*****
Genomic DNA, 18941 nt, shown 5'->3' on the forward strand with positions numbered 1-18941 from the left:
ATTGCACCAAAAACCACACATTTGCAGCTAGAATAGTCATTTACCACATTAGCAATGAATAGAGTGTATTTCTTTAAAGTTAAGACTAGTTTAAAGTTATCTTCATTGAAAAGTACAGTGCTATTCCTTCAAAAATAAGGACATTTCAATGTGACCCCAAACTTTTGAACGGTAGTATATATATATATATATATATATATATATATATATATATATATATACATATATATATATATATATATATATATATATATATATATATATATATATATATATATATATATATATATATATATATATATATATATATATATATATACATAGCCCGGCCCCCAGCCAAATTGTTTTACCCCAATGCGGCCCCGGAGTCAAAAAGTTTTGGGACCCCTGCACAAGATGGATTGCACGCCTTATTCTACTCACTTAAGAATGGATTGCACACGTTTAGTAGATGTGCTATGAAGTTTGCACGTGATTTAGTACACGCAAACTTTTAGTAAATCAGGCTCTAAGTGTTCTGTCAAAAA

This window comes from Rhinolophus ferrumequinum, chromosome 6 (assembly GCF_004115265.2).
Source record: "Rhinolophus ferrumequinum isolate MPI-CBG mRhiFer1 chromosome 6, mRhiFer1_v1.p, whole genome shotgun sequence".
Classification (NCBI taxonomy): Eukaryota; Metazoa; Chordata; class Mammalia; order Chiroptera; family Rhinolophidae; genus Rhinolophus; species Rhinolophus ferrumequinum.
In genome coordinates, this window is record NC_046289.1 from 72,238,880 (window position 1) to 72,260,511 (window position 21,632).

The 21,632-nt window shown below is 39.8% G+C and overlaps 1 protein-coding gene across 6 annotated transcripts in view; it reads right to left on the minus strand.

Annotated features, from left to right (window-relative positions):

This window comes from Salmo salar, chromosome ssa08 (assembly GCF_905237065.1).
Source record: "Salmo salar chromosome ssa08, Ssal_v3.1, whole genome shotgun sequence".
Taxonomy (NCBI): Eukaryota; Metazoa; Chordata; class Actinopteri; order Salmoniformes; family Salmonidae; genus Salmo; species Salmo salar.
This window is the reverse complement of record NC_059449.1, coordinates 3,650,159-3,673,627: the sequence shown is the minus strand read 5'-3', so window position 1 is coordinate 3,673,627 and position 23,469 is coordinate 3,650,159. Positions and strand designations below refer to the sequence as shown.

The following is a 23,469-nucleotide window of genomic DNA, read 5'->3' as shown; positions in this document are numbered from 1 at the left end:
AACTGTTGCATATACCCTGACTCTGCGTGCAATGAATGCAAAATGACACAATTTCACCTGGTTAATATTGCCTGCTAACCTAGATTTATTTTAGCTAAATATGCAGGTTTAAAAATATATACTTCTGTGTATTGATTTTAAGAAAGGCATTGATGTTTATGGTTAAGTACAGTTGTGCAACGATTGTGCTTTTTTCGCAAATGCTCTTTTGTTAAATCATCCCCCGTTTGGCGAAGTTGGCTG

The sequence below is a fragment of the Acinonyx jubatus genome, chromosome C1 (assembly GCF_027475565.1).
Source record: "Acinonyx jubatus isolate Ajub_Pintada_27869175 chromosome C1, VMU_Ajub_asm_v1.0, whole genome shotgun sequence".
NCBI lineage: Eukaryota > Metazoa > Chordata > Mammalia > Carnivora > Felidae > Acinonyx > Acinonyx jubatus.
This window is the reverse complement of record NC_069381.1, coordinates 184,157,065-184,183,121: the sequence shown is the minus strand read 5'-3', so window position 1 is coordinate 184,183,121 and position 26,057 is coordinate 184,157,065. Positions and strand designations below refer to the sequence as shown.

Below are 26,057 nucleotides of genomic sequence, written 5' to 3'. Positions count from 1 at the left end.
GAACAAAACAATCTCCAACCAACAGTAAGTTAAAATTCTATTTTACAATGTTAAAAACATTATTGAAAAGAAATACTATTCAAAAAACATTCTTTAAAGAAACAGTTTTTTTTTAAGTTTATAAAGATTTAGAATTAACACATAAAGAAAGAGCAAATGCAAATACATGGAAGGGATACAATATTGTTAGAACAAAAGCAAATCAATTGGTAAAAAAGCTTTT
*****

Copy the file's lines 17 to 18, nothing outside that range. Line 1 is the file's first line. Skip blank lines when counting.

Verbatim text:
NCBI lineage: Eukaryota > Metazoa > Chordata > Mammalia > Carnivora > Felidae > Acinonyx > Acinonyx jubatus.
This window is the reverse complement of record NC_069381.1, coordinates 184,157,065-184,183,121: the sequence shown is the minus strand read 5'-3', so window position 1 is coordinate 184,183,121 and position 26,057 is coordinate 184,157,065. Positions and strand designations below refer to the sequence as shown.